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Robert Morrison and the Multicultural Beginning of Chinese Protestantism

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For more content, please see Le Fait Missionnaire.

Robert Morrison (1782-1834), the first Protestant missionary to operate in China, was sent alone to his East Asian post by the London Missionary Society in 1807. He spent more than half his life (he died at his station in Guangzhou) planting a foothold in China for the benefit of evangelical Christianity, and, consequently, he established the foundation upon which all subsequent Protestant missions to China rested. While sinologists are generally familiar with the checklist of Morrison’s accomplishments in the areas of translating and publishing, less has been written about the multicultural nature of Morrison’s mission. His approach to China derived from a strain of British evangelical dissent, and the Protestantism that he planted reflected this cultural background. It follows that his converts absorbed many of these particularly evangelical traits. However, although Morrison was in China to execute this dissenting plan, it cannot go unnoticed that the actual execution of this plan relied on the Chinese. This essay explores the multicultural relationships that led to the beginning of Chinese Protestantism. In the first half of the article I demonstrate how Morrison pro-actively followed his British mission strategy; whilst in the second part I analyze his mission from an alternate viewpoint to show how he was shaped by the Chinese, for example in his speed of language study and in the print opportunities or difficulties he encountered. My aim is to demonstrate not only the degree to which Morrison planted his evangelical version of Protestantism in China, but also that the pioneer responsible for the foundations of Chinese Protestantism and Anglophone sinology only found success through the help of his interactions with the Chinese. Résumé Premier missionnaire à travailler en Chine, Robert Morrison (1782-1834) fut envoyé seul en mission par la London Missionary Society en 1807. Il y passa plus de la moitié de sa vie (il mourut à la station missionnaire de Guangzhou) à poser les jalons d’un christianisme évangélique et, en conséquence, il établit les fondations sur lesquelles reposèrent toutes les missions protestantes en Chine. Si les sinologues connaissent bien les succès de Morrison dans le domaine de la traduction et de la publication, la nature multiculturelle de son travail missionnaire reste peu connue. Son approche dérivait d’un courant évangélique britannique dissident, et le protestantisme qu’il implanta reflétait cette origine culturelle. Les personnes qu’il convertit elles aussi absorbèrent beaucoup de ces caractéristiques très évangéliques. Mais, même si Morrison était en Chine pour réaliser un plan dissident, la mise en œuvre de son projet n’en reposait pas moins sur les Chinois eux-mêmes. Cet article explore les relations multiculturelles qui marquèrent les débuts du Protestantisme en Chine. Dans la première section de l’article, je montre comment Morrison suivit pro-activement la stratégie de sa mission britannique ; dans la deuxième partie, j’analyse son travail missionnaire à partir d’un autre point de vue afin de montrer comment il a été façonné par les Chinois, notamment en relation à la rapidité de son apprentissage de la langue et en relation à ses opportunités de publication ou aux difficultés qu’il rencontra. Mon but est de montrer non seulement jusqu’ à quel point Morrison a réussi à implanter sa version évangélique du Protestantisme en Chine, mais aussi de montrer que le pionnier qui bâtit les fondations du protestantisme chinois et de la sinologie anglophone ne réussit en fait que grâce à son interaction avec les Chinois.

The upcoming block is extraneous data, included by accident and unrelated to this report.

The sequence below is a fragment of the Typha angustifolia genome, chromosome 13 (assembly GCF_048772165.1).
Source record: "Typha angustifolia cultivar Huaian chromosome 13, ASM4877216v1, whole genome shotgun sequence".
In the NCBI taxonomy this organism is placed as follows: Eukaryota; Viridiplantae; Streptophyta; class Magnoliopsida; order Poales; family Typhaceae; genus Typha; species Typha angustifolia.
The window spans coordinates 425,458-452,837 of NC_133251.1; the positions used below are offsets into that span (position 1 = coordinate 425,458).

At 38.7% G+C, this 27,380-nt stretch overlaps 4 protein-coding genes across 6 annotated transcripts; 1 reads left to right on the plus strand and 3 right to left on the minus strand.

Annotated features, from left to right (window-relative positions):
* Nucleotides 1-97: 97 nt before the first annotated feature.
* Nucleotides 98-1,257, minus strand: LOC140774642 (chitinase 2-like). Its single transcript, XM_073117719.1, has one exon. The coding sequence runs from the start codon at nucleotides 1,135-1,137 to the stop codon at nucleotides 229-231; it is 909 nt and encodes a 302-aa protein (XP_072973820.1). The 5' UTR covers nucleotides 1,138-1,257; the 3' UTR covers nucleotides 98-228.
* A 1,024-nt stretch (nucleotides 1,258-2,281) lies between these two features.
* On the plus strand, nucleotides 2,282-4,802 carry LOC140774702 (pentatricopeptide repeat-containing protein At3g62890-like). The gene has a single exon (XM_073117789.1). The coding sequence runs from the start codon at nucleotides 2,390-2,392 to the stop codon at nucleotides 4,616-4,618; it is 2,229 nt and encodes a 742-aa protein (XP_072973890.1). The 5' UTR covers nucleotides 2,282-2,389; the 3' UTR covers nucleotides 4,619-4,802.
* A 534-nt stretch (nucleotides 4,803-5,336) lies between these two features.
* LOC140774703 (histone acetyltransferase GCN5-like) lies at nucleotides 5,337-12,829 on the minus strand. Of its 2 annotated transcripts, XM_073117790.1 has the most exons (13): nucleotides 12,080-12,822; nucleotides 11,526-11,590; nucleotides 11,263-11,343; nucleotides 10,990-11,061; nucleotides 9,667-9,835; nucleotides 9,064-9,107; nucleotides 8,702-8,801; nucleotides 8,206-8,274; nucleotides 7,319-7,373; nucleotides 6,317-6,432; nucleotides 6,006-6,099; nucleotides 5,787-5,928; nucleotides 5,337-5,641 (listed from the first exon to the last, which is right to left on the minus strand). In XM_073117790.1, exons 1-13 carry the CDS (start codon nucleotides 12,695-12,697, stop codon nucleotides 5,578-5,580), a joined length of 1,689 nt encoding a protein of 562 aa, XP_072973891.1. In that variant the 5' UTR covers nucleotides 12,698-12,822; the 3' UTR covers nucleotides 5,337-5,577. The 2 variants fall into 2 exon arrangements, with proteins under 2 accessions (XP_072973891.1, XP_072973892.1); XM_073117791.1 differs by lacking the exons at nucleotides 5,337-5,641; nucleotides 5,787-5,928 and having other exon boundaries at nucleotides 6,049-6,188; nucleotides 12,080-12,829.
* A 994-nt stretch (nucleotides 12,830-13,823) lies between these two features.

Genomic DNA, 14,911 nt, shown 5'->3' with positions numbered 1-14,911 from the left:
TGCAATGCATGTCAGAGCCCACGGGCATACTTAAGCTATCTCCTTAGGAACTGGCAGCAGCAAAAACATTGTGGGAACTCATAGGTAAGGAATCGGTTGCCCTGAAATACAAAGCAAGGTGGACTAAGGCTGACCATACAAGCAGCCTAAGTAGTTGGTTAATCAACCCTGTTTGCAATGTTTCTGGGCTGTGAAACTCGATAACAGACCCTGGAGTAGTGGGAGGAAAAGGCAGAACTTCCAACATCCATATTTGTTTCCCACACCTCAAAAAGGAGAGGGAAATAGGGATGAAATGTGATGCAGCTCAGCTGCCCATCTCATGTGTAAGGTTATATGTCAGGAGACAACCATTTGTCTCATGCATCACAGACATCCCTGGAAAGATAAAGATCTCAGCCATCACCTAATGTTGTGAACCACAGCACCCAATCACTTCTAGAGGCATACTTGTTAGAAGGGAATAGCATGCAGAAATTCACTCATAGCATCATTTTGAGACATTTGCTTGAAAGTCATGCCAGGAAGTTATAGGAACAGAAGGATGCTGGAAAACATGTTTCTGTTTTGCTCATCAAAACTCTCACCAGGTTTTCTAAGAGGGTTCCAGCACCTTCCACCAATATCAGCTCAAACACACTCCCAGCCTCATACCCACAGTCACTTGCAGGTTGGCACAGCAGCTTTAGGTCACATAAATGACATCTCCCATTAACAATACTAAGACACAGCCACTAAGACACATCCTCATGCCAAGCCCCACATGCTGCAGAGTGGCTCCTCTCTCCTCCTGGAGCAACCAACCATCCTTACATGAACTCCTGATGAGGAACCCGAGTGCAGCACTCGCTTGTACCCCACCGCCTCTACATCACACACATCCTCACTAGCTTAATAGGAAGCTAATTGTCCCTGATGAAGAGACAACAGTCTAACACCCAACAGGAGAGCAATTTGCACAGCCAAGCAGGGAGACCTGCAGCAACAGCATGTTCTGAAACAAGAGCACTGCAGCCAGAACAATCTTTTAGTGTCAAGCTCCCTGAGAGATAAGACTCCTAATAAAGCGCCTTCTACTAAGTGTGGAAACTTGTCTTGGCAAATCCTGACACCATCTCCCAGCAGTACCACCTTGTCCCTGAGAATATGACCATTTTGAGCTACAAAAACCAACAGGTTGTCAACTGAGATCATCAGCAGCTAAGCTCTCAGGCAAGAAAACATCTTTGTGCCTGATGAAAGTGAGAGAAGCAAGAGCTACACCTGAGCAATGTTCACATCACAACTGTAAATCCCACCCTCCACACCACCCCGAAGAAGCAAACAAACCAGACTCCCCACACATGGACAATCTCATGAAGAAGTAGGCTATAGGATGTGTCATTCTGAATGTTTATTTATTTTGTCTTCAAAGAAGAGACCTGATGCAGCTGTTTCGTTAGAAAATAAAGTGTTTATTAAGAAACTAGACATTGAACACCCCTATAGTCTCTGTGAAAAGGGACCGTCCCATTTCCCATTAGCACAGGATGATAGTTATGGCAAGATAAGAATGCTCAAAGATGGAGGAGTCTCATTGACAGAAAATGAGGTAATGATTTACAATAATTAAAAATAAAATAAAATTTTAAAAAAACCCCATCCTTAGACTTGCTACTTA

Affiliations: 1: Department of the Study of Religions, School of Oriental and African Studies, University of London, UK


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